• Summary
  • Contents
  • Subject index

Categorization in Social Psychology offers a major introduction to the study of categorization, looking especially at links between categorization in cognitive and social psychology. In a highly readable and accessible style, the author covers all the main approaches to categorization in social psychology that a student might come across, including: biased stimulus processing, construct actviation, self-categorization, explanation-based, social judgeability and assimilation//contrast approaches. It is a wide-ranging and up-to-date treatment of concepts from cognitive as well as social psychology.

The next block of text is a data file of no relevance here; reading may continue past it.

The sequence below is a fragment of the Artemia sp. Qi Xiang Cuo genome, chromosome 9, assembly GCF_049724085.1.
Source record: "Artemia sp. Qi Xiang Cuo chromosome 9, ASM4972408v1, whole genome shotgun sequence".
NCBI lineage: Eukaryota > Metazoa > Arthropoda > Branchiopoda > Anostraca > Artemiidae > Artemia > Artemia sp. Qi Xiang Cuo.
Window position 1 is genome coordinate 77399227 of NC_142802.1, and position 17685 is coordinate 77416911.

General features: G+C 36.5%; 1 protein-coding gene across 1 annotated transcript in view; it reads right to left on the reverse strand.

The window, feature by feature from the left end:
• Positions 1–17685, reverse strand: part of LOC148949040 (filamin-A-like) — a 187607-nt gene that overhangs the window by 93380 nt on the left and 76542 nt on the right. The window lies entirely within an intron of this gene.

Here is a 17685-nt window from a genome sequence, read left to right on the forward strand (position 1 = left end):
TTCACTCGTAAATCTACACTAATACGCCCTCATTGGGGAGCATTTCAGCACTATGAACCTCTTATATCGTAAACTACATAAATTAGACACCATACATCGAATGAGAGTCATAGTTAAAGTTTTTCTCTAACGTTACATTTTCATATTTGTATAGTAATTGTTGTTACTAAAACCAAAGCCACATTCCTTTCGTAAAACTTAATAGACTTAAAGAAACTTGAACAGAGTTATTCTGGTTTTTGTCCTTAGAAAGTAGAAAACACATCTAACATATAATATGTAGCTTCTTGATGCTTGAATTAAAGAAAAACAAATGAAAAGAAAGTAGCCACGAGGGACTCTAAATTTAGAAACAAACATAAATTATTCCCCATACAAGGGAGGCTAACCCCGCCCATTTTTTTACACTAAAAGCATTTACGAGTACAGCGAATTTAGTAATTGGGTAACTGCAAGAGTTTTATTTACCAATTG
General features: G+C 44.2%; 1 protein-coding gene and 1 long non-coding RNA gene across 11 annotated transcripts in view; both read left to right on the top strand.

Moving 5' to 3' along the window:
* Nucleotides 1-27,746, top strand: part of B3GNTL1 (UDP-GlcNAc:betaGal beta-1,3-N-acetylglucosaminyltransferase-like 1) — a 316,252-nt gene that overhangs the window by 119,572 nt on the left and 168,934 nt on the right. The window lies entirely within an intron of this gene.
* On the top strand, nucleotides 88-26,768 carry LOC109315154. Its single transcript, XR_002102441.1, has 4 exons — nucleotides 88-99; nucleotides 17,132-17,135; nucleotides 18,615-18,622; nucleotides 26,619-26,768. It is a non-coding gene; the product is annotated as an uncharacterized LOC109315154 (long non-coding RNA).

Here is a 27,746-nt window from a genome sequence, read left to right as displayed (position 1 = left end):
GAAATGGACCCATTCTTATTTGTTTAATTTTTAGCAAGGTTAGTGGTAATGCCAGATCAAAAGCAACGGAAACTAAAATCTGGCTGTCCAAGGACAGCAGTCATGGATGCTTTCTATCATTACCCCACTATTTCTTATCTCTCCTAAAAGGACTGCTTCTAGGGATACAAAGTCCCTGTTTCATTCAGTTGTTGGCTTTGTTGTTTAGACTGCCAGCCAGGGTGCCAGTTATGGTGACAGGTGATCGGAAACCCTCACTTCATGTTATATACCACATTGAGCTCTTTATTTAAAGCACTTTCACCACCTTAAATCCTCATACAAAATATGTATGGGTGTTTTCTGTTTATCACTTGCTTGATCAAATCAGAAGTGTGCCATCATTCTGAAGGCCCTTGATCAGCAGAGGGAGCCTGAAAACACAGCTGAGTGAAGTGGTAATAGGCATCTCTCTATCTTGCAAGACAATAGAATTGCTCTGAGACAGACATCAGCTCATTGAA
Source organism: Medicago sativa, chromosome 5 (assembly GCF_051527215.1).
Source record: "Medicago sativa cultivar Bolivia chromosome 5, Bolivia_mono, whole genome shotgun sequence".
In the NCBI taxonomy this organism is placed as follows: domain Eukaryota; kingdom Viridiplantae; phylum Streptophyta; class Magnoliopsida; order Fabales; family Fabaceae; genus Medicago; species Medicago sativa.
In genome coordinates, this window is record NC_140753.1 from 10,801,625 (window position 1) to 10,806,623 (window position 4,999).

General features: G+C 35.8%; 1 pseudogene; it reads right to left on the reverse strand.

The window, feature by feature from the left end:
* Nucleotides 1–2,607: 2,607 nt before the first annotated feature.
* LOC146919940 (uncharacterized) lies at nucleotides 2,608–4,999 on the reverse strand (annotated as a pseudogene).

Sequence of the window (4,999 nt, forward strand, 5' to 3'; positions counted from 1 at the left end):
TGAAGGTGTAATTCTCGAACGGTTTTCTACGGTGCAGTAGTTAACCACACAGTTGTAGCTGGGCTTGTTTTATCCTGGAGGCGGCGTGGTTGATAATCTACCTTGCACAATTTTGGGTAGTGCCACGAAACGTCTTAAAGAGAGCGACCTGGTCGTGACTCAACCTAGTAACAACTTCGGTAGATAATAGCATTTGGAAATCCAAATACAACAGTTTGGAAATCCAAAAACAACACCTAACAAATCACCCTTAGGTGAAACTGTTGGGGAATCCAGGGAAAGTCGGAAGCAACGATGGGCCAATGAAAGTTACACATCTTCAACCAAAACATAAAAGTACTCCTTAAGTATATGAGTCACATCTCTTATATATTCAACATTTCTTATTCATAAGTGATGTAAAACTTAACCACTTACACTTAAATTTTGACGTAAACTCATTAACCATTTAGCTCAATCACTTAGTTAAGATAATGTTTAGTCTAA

Conclusion: Categorization as Explanation
Conclusion: Categorization as explanation

In Part II of this book I have attempted to provide some answers to some questions that interest me in the categorization literature. It is useful to pause to review the progress we have made.

In Chapter 8 the central question was: assuming that group entitativity, variability and covariation have a common explanatory source in terms of social categorization, is it also the case that there is an additional unifying principle? The answer I proposed is that diagnosticity, which is critically related to the amount of information available to the perceiver, complements social categorization (note that most of the arguments of Fiedler, 1996, effectively set up amount of information as an alternative explanation to categorization). In short, perceivers make ...

  • Loading...
locked icon

Sign in to access this content

Get a 30 day FREE TRIAL

  • Watch videos from a variety of sources bringing classroom topics to life
  • Read modern, diverse business cases
  • Explore hundreds of books and reference titles